For me in the past year those experiences came mostly through homework, especially writing assignments (at least I’m getting paid for writing this one) as well as social gatherings. A lesson I wish I’d learned earlier and that I’ll be doing my best to apply is to just embrace the pain and make the most of the situation. So many of us spend our time and a lot of energy avoiding work or hard situations, so much so that we almost expend more energy and ultimately put ourselves in a worse position than if we had just done the hard thing. We value leisure, which is fine, but maybe we forget that hard work is as much a part of life, if not more, than leisure and relaxation.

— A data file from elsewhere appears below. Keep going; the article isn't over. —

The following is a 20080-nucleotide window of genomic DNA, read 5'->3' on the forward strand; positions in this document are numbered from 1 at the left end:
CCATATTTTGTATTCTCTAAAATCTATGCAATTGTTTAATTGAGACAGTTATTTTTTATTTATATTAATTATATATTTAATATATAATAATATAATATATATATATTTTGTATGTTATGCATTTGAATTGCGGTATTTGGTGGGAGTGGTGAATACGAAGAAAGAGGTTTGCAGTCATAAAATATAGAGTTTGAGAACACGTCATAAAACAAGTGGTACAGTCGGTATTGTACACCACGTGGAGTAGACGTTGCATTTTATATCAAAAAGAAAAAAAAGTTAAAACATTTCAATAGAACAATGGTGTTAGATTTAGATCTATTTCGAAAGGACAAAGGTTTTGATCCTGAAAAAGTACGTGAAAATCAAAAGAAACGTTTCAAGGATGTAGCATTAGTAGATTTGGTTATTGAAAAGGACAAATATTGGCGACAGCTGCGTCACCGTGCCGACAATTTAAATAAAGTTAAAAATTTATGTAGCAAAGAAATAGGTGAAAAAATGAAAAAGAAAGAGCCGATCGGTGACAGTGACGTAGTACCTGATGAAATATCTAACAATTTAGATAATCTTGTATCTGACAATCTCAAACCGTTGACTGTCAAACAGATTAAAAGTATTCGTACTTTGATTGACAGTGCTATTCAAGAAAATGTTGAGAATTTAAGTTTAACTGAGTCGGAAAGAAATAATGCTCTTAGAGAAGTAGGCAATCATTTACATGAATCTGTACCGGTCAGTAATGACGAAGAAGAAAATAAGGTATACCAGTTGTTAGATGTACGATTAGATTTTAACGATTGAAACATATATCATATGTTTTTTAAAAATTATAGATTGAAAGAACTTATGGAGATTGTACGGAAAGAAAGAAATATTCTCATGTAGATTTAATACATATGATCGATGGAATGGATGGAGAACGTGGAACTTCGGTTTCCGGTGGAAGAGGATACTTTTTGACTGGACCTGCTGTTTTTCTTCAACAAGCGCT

Put Yourself Out There
Again, here’s another one I’m not terribly good at but am working on. People are one of the best parts of life, as well as one of the absolute worst. That being said, the pros of being friendly and knowing people around you far outweigh the cons. The issue is no one is going to make friends for you. This point is especially pertinent in college life, as many of us are living away from home with limited connections to where we are. Life gets really lonely if you can’t get out and be friendly.